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If g : ℝ d → {−1,+1} is balanced, Gaussian-ρ-Sens[g] ≥. ∴ Majority Is Stablest Theorem implies… Gaussian-ρ-Sens [sgn]

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Borell’s Isoperimetric Inequality ∴ Majority Is Stablest Theorem implies… [Borell ’85] (special case) Equality if S is halfline in ℝ 1, or indeed any halfspace thru 0 in ℝ d If S ⊆ ℝ d has Gaussian volume ½, ρ → 1 implies classical Gaussian Isoperimetric Inequality [Borell’74, Sudakov−Tsirelson’74]

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∴ Majority Is Stablest ⇒ Borell’s Isoperim. Ineq. Proofs of Borell’s Isoperimetric Inequality: Borell ’85: Gaussian rearrangement, very hard Beckner ’90: Analogue on the sphere by 2-point symm., pretty easy, implies Gaussian version [CL’90] [KO’12]: vol.-½, : four sentences

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Every mathematics talk should contain… a joke a proof

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∴ Majority Is Stablest ⇒ Borell’s Isoperim. Ineq. Proofs of Borell’s Isoperimetric Inequality: Borell ’85: Gaussian rearrangement, very hard Beckner ’90: Analogue on the sphere by 2-point symm., pretty easy, implies Gaussian version [CL’90] [KO’12]: vol.-½, : four sentences First proof of Majority Is Stablest: [MOO’05] proved “Invariance Principle” (nonlinear CLT) to obtain Borell’s Isoperim. Ineq. ⇒ Majority Is Stablest, whence UG-hardness of beating GW Max-Cut algorithm.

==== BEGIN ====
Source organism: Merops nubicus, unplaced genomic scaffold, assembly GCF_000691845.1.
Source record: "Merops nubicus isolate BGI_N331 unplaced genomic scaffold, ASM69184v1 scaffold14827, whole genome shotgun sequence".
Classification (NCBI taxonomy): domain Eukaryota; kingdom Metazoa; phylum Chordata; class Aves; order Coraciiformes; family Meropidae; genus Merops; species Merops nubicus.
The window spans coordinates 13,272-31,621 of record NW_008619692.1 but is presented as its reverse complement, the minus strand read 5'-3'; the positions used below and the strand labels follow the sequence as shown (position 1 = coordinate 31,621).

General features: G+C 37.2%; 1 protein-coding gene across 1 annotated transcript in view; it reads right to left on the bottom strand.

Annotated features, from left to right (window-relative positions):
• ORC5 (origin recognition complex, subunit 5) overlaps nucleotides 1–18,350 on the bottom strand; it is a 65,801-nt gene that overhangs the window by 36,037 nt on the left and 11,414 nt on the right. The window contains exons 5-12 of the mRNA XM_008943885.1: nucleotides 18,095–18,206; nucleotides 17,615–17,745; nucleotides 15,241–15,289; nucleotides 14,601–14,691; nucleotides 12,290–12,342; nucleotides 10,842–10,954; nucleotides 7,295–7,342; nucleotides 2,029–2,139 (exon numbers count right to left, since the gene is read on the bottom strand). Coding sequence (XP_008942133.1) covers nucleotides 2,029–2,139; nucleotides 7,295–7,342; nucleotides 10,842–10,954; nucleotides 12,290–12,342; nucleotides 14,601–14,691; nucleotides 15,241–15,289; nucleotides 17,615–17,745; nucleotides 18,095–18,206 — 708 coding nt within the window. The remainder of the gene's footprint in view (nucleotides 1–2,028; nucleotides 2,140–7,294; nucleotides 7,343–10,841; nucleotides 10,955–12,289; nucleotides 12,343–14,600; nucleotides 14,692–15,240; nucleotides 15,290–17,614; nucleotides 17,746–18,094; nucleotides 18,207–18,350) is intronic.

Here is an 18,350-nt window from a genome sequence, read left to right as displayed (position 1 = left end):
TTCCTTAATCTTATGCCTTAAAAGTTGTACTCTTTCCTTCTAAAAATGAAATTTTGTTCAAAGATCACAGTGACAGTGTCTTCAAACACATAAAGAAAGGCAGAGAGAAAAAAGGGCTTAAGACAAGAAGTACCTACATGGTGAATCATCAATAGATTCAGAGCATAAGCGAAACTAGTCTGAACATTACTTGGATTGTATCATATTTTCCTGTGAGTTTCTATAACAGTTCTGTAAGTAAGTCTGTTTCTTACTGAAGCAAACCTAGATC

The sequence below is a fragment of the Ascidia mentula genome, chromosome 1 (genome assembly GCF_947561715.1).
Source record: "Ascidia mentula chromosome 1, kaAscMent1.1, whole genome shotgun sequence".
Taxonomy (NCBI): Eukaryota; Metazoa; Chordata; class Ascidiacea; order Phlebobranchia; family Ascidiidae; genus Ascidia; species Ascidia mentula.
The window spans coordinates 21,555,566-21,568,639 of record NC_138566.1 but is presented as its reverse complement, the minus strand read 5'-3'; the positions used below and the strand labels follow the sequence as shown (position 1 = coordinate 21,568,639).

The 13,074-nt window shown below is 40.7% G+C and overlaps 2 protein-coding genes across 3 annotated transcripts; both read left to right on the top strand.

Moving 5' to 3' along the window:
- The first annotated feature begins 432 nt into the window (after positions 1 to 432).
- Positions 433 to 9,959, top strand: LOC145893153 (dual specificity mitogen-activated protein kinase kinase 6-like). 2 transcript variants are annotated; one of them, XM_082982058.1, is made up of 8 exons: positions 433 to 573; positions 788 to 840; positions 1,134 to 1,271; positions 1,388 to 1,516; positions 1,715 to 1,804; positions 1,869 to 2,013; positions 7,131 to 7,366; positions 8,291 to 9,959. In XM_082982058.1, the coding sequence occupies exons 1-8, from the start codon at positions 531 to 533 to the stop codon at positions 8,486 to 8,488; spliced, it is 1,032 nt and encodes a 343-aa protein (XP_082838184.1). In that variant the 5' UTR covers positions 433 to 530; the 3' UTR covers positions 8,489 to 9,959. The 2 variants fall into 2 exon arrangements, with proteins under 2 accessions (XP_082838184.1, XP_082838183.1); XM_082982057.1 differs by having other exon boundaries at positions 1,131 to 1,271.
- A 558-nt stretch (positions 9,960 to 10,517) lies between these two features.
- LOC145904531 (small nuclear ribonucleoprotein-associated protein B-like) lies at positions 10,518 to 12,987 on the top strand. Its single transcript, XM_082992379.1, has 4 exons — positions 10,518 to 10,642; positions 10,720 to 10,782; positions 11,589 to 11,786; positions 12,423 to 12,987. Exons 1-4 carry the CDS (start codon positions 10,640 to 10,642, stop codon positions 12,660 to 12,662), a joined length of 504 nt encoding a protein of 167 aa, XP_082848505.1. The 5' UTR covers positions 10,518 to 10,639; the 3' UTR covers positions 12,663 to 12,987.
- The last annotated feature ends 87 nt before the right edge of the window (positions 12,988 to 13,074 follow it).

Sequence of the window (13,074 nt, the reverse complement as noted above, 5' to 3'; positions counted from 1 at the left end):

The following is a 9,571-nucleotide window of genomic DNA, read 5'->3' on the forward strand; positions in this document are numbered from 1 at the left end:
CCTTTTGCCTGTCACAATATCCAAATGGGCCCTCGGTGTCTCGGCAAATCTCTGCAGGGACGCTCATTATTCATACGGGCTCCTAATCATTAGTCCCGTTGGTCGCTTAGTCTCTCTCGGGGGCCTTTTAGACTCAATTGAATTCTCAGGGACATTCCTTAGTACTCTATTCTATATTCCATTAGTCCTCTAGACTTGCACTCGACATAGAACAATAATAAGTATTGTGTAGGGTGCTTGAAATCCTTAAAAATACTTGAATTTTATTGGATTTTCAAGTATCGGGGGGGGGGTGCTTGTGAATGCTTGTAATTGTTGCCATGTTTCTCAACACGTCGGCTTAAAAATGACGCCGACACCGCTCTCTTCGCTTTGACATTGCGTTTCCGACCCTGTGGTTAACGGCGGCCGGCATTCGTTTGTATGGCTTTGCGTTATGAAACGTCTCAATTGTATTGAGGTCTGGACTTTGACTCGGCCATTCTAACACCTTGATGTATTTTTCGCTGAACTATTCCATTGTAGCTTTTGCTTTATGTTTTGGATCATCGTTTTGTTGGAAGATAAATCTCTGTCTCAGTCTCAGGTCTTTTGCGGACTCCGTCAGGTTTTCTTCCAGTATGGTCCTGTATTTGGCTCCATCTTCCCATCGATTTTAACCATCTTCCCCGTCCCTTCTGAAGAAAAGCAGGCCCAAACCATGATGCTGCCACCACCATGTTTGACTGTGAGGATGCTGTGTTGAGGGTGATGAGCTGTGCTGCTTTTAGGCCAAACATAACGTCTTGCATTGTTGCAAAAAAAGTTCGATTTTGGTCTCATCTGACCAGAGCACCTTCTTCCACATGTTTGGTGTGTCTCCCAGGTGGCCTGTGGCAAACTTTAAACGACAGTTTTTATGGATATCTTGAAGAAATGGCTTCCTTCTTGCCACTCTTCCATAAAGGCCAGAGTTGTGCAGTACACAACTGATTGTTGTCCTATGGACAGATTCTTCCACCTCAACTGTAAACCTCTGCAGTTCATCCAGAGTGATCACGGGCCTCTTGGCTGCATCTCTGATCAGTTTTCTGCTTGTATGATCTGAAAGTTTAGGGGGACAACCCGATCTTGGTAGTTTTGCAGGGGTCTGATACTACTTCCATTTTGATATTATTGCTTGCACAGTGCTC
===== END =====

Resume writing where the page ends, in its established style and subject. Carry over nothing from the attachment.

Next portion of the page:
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∴ Majority Is Stablest ⇒ Borell’s Isoperim. Ineq. Proofs of Borell’s Isoperimetric Inequality: Borell ’85: Gaussian rearrangement, very hard Beckner ’90: Analogue on the sphere by 2-point symm., pretty easy, implies Gaussian version [CL’90] [MN’12]: Semigroup method [DMN’13]: Discrete proof of Majority Is Stablest (hence also Borell’s Isoperimetric Ineq.) by induction on n. [KO’12]: vol.-½, : four sentences Eldan ’13: Stochastic calculus

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Conclusion: Importance of multiple proofs [MOO] proof of Majority Is Stablest: Invariance Principle, reduced to Gaussian geom. Advantage: Invariance Principle useful elsewhere: Social Choice, Learning Theory, Comp. Complexity [Raghavendra’08] [DMN] proof of Majority Is Stablest: Direct induction on n, completely discrete Advantage: Proof expressible in “SOS proof system”, which has algorithmic implications…